TDF better than entecavir at reducing HCC risk, improving survival in CHB patients
Tenofovir disoproxil fumarate (TDF) appears to provide a lower risk of hepatocellular carcinoma (HCC) development and longer survival in patients with chronic hepatitis B (CHB) than entecavir, particularly among treatment-naïve patients and those with underlying cirrhosis, reveals a study.
The investigators examined the comparative effectiveness of TDF vs entecavir in reducing the risk of HCC development. They searched the Medline database through 13 April 2020 for studies involving CHB treated with TDF and/or entecavir.
The incidence of HCC and overall survival, calculated as risk ratios (RRs), were the primary and secondary outcomes, respectively. The investigators adjusted and further evaluated the results by pooling propensity score matched cohorts.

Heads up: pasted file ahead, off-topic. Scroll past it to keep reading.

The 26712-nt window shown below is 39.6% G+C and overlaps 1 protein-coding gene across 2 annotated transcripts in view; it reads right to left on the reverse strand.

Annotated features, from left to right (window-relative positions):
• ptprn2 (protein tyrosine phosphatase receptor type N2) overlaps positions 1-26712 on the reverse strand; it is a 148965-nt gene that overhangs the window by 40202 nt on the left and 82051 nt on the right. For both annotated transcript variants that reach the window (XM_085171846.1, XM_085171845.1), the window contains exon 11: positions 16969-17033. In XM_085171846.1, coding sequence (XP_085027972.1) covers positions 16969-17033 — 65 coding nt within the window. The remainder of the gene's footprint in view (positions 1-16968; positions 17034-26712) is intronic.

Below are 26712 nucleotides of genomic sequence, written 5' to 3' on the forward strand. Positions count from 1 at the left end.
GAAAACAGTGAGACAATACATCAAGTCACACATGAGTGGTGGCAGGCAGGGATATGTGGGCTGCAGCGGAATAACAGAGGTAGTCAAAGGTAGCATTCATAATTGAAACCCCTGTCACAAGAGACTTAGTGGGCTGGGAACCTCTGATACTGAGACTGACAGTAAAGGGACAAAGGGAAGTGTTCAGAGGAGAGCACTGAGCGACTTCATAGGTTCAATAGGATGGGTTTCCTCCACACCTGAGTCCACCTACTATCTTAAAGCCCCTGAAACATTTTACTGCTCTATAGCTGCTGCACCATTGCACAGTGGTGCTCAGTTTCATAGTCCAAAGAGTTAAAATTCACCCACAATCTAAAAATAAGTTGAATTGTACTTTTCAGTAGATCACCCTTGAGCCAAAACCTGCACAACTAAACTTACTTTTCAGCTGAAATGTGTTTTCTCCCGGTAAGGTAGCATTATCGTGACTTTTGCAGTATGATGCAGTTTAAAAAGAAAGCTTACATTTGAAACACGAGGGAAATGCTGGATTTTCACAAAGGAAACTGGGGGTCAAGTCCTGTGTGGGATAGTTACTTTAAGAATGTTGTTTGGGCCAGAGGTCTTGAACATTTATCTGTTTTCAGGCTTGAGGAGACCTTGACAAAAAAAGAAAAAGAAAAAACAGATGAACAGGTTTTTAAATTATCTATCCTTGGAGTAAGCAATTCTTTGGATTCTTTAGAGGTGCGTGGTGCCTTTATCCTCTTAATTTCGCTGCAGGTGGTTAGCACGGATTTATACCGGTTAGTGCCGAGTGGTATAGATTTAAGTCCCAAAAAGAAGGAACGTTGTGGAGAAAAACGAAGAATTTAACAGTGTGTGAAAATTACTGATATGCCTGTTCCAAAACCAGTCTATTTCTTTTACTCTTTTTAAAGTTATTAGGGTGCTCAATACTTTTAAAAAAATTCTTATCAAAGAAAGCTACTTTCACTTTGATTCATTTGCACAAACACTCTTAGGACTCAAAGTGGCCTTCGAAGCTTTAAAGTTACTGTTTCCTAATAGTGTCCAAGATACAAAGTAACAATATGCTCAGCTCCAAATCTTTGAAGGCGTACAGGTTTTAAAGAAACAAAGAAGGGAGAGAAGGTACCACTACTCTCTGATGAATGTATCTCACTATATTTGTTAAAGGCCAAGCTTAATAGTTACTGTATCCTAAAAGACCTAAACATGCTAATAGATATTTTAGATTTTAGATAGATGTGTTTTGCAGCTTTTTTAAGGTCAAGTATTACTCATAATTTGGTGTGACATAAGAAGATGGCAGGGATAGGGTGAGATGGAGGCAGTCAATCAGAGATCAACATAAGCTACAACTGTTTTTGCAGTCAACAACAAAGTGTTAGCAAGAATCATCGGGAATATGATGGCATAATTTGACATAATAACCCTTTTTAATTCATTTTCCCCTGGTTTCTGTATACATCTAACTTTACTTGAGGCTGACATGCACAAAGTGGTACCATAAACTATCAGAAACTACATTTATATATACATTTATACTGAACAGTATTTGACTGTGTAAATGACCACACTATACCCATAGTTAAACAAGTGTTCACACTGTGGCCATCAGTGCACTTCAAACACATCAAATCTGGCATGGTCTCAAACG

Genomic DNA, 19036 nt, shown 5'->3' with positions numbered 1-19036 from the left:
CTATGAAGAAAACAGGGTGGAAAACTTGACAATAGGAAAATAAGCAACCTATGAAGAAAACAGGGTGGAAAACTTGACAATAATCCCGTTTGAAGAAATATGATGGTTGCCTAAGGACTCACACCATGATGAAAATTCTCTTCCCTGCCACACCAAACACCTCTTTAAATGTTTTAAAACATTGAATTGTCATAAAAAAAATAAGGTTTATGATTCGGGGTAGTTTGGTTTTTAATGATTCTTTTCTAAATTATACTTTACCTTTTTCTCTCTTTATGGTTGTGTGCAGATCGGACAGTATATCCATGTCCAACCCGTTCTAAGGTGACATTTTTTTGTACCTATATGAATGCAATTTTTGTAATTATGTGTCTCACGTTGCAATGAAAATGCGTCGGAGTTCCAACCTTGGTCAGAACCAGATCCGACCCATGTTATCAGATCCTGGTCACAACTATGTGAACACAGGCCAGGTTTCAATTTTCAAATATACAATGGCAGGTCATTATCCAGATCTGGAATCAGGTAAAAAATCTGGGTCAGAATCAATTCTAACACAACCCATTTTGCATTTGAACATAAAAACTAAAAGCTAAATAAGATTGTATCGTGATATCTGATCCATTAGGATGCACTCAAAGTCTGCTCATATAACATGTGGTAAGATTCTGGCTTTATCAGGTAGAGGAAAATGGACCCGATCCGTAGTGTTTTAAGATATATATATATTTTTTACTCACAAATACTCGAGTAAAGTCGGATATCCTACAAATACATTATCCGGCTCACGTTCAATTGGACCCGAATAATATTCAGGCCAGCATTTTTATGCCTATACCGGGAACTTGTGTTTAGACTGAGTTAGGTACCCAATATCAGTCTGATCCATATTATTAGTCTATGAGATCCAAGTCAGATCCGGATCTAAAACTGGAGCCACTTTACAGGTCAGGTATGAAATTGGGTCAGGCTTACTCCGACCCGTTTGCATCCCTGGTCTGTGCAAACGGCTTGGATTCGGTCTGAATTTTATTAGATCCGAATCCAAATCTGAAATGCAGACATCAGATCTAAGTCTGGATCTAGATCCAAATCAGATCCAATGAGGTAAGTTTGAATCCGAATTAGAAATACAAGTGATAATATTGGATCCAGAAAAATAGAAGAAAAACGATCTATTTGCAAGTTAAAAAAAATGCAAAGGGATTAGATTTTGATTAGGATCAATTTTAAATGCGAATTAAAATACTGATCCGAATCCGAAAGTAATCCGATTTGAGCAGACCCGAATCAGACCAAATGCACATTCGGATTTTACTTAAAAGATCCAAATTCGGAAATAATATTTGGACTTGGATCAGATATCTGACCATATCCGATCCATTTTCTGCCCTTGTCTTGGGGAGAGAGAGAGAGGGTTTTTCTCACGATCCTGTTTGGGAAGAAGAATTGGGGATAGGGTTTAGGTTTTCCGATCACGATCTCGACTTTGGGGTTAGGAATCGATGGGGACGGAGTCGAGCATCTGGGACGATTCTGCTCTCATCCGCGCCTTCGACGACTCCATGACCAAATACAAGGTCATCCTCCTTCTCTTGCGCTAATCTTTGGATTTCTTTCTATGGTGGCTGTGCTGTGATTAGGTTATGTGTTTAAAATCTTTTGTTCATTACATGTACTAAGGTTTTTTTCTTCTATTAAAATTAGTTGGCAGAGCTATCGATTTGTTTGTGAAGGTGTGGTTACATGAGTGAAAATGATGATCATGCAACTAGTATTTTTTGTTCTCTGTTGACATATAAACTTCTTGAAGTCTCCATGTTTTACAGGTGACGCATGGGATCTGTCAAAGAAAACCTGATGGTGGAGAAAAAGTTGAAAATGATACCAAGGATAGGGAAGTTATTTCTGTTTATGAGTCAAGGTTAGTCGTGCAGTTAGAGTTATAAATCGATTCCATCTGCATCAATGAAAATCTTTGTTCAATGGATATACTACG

A total of 229 records were identified, of which 17 were included in the quantitative analysis. TDF correlated with a significantly reduced risk of HCC development (RR, 0.63, 95 percent confidence interval [CI], 0.43–0.93; p=0.024) and mortality (RR, 0.69, 95 percent CI, 0.57–0.84; p=0.003) compared with entecavir.
In addition, TDF substantially reduced the risk of HCC in patients with cirrhosis (RR, 0.69, 95 percent CI, 0.56–0.84) and antiviral treatment-naïve patients (RR, 0.59, 95 percent CI, 0.35–0.98) compared with entecavir. In treatment-naïve patients, TDF treatment led to a significantly longer survival than entecavir (RR, 0.69, 95 percent CI, 0.52–0.91).
“TDF likely confers a lower risk of HCC development and longer survival in patients with CHB, especially among treatment-naïve patients and those with underlying cirrhosis, than entecavir,” the investigators said.